Tyro3; Axl; Mertk; Gas6; protein S; immune evasion; tumor microenvironment

1. Introduction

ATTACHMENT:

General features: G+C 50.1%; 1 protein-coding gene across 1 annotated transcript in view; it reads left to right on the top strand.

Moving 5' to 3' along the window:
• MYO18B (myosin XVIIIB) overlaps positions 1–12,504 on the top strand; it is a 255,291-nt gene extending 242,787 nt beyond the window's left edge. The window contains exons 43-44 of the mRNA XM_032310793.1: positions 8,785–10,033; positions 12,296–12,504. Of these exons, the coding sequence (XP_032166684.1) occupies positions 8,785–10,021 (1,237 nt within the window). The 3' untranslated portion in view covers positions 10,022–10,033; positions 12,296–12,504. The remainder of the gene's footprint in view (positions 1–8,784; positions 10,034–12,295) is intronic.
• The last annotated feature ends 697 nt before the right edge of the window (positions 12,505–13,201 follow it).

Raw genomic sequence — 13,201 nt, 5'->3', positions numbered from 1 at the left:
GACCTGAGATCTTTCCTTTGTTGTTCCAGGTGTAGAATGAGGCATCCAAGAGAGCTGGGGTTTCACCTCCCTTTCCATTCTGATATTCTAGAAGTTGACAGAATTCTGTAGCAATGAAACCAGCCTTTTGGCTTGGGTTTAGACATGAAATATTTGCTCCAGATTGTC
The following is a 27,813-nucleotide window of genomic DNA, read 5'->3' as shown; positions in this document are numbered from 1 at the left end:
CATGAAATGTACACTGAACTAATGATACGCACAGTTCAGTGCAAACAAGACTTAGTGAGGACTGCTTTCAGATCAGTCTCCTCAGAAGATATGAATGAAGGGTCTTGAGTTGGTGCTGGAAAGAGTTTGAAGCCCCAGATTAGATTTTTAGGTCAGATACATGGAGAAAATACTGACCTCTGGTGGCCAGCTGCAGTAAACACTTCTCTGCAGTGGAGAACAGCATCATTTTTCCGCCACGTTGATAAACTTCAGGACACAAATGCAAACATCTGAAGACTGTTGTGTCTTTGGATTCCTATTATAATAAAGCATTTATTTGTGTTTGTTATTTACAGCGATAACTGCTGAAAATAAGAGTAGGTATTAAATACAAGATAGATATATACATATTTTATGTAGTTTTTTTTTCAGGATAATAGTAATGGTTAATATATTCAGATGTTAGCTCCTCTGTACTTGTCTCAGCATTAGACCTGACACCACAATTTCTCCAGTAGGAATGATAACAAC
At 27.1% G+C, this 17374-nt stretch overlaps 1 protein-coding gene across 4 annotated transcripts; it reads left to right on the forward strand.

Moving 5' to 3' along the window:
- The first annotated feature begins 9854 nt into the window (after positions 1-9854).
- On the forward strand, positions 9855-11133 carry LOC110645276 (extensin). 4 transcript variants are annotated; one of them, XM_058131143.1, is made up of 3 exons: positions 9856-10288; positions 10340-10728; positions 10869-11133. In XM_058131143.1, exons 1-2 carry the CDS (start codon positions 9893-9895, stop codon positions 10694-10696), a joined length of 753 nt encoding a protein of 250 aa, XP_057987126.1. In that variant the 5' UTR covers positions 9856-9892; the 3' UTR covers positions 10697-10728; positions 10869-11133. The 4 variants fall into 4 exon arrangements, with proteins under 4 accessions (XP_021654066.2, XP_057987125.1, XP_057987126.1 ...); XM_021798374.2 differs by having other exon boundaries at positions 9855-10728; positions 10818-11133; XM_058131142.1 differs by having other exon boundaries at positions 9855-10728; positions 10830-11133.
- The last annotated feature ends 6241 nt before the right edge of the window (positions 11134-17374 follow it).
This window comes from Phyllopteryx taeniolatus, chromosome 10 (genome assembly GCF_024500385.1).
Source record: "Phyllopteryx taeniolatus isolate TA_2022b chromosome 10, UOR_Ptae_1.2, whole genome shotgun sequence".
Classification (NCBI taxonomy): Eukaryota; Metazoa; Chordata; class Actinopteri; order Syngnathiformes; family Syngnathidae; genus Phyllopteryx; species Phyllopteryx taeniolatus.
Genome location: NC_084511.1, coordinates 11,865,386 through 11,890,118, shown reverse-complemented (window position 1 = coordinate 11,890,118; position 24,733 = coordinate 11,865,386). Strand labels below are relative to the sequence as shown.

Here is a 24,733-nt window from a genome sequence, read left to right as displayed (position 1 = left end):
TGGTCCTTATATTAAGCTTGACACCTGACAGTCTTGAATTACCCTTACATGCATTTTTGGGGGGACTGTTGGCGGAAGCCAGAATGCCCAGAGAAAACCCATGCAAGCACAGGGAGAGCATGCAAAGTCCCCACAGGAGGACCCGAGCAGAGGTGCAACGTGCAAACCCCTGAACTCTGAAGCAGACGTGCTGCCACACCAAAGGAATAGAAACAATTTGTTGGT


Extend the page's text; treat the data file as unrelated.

The TAM receptor tyrosine kinases (RTKs) comprised of Tyro3 (synonyms; BYK, Dtk, RSE, Rek, Sky, Tif, or Etk-2), Axl (synonyms; ARK, UFO, JTK11, or Tyro7) and Mertk (synonyms; MER, RP38, c-Eyk, c-Mer, Tyro12), have been under intense study over the last several years for their involvement in the resolution of inflammation, autoimmunity, and most recently for their role in cancer progression and tumor immunology [1,2,3,4]. TAM receptors (TAMs) are defined as family members based on a series of highly conserved amino acids in the catalytic intracellular tyrosine kinase domain, as well as structural commonalities in the extracellular domains consisting of two tandem immunoglobulin-like domains (Ig1 and Ig2) followed by two tandem Fibronectin type 3 (FN III)-like domains [5]. The main ligands of TAMs are Growth arrest specific factor 6 (Gas6) and Protein S (Pros1), similar proteins that require vitamin K (Vit-K) dependent γ-carboxylation for their ability to activate the tyrosine kinase activities of TAMs [6,7].